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Soulseller Records website

 

Spotlights, Spiders EP

spotlights spiders

Following the heavy post-rock wash of their 2016 debut album, Tidals, Brooklynite two-piece Spotlights – bassist/guitarist/vocalist Sarah Quintero and guitarist/synthesis/vocalist Mario Quintero – return on the quick with a three-track EP, Spiders, and set themselves toward further sonic expansion. The centerpiece “She Spider” is a Mew cover, electronic beats back opener “A Box of Talking Heads V2” and the spacious closer “Joseph” is a track from Tidals remixed by former Isis drummer Aaron Harris. So, perhaps needless to say, they hit that “expansion” mark pretty head-on. The finale turns out to be the high point, more cinematic in its ambience, but still moving through with an underlying rhythm to the wash of what one might otherwise call drones before becoming more deeply post-Nine Inch Nails in its back half. How many of these elements might show up on Spotlights’ next record, I wouldn’t guess, but the band takes an important step by letting listeners know the potential is there, adding three wings onto their wheelhouse in three tracks, which is as efficient conceptually as it is sonically immersive.

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Moon Coven, Moon Coven

moon coven self-titled

This self-titled second full-length from Malmö, Sweden-based Moon Coven begins with its longest track (immediate points) in “Storm” and works quickly to nail down a far-reaching meld between heavy psych and riffy density. Issued through the much-respected Transubstans Records, it’s a nine-track/50-minute push that can feel unipolar on an initial listen, but largely avoids that trap through tonal hypnosis and fluid shifts into and out of jams on cuts like “The Third Eye,” while centerpiece “Haramukh High” provides a solidified moment before the organ interlude “The Ice Temple” leads into the mega-roll of finisher “White Sun.” What seems to be a brooding sensibility from the artwork – a striking departure from their 2014 debut, Amanita Kingdom – is actually a far more colorful affair than it might at first appear, and well justifies the investment of repeat visits in the far-out nod of “Conspiracy” and the swirling “Winter,” which goes so far as to add melodic texture in the vocals and notably fuzzed guitar, doing much to bolster the proceedings and overarching groove.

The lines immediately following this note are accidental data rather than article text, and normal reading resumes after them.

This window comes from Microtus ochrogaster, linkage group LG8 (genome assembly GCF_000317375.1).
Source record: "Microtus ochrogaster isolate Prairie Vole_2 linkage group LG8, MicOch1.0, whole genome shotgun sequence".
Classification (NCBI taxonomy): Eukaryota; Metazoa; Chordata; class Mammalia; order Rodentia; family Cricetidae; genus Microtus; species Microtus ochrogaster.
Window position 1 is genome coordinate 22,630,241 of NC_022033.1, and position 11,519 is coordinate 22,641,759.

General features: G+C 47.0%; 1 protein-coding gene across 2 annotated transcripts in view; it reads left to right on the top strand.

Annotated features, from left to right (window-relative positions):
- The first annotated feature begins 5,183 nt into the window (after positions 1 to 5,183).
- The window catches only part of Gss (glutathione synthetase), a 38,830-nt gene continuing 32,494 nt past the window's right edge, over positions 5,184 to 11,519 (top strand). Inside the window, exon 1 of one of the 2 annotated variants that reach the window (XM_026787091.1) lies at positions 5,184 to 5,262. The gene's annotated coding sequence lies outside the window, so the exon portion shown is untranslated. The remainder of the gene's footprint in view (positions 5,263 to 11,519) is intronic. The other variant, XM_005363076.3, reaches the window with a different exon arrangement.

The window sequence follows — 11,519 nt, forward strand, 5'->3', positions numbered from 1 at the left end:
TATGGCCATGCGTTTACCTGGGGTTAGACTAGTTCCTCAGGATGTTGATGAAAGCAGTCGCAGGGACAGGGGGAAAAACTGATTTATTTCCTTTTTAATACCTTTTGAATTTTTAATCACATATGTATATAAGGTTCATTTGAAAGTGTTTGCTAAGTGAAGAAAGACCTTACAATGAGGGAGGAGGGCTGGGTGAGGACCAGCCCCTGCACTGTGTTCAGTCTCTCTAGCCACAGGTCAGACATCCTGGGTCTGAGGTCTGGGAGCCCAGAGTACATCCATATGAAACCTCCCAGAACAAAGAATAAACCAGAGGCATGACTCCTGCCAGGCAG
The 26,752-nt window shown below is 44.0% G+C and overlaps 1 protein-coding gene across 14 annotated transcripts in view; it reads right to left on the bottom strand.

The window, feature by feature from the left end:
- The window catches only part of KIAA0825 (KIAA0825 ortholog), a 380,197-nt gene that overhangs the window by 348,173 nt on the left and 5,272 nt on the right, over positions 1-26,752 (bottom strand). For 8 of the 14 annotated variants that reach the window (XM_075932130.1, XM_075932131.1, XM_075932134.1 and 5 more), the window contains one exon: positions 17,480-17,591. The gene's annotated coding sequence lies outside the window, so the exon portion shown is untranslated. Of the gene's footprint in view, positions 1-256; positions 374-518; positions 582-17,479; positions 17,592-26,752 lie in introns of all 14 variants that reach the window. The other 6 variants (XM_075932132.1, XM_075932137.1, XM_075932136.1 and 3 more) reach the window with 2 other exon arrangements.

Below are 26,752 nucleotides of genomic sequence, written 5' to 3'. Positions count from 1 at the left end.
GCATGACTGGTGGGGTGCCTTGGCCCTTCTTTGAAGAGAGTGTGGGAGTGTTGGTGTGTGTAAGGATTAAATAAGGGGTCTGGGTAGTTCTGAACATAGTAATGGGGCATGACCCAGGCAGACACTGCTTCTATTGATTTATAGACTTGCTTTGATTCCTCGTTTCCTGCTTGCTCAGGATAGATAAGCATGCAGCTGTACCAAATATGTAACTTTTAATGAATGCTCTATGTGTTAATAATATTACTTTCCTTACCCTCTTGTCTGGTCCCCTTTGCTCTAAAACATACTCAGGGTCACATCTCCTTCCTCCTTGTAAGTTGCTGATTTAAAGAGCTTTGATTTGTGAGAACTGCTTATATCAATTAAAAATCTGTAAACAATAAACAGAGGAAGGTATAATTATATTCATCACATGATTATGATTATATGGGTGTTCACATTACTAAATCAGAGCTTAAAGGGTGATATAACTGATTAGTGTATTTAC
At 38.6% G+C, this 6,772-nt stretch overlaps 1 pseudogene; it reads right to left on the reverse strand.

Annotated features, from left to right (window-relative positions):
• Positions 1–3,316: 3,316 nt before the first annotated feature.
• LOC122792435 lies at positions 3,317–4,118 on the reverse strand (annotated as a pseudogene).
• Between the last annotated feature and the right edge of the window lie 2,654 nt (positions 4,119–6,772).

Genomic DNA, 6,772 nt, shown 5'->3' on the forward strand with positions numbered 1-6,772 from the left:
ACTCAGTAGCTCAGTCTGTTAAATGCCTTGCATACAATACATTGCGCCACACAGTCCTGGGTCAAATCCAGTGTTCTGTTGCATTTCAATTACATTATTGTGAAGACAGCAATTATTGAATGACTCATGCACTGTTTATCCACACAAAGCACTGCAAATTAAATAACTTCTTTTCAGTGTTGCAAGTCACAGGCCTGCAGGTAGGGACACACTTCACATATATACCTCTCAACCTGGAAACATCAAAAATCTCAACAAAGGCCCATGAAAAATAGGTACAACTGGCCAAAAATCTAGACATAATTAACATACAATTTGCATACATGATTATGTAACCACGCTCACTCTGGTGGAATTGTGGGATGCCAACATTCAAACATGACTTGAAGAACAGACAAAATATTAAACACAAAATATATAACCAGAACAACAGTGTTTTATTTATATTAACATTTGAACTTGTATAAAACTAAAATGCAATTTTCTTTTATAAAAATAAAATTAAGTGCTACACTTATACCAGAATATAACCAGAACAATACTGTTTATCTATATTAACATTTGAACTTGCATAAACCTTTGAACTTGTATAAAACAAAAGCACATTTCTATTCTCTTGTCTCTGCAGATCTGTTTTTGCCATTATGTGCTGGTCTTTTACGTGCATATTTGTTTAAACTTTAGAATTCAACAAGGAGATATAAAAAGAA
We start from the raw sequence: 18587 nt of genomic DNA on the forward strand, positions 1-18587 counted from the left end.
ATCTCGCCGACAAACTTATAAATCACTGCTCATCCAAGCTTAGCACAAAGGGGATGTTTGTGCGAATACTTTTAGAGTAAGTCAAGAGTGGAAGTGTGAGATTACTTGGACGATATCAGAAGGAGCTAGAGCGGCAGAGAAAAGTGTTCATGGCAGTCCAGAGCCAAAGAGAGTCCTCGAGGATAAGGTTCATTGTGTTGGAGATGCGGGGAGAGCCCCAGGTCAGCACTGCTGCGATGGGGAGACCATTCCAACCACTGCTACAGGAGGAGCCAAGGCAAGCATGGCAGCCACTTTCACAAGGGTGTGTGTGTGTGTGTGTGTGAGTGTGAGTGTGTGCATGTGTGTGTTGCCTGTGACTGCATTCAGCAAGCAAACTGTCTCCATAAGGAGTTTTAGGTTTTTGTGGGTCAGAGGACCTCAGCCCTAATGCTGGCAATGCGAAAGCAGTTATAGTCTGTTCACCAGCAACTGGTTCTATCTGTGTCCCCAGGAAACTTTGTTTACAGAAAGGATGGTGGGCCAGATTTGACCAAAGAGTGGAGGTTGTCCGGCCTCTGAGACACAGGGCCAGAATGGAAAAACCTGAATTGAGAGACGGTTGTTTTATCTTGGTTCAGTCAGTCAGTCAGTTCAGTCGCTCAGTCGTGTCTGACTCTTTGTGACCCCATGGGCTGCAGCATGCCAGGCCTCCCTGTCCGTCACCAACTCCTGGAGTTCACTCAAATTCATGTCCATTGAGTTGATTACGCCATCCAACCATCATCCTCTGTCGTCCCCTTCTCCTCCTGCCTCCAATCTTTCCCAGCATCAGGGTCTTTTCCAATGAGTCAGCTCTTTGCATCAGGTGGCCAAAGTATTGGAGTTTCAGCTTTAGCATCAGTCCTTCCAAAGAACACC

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Transubstans Records

 

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No Man’s Valley Post “Kill the Bees” Video

Posted in Bootleg Theater on June 14th, 2016 by JJ Koczan

no mans valley (Photo by Mitchell Giebels)

Dutch heavy psych-blues rockers No Man’s Valley will release their debut album, Time Travel, this summer on Nasoni Records. “Kill the Bees” is the second track on the record after intro “The Man Who Would be King,” and the LP version is a bit longer than that which appears with the band’s new video, but the clip still offers more than enough of a glimpse to give a sense of the atmosphere in which the band is working; a line of heavy blues not dissimilar from The Flying Eyes‘ classic swing and swagger, but of rapidly developing character on cuts like “Sinking the Lifeboat” and the appropriately-howling “The Wolves are Coming.” By the time they get around to the penultimate title-track and piano-laden closer “Goon,” No Man’s Valley have reached beyond where they started out, but they never quite let go of that core of liquefied blues rock that ties the songs together.

And in putting the emphasis on that, “Kill the Bees” starts out Time Travel with a catchy hook and easy swing. As to the bees themselves? Could be the blues, if the video is anything to go by. The prevailing vibe is melancholy but the song doesn’t lack movement by any means, and the clip seems to follow a kind of grueling creative process at work, winding up kind of manic visually but with resolution to that process ultimately. The song, smoothly edited, does likewise, so all the better.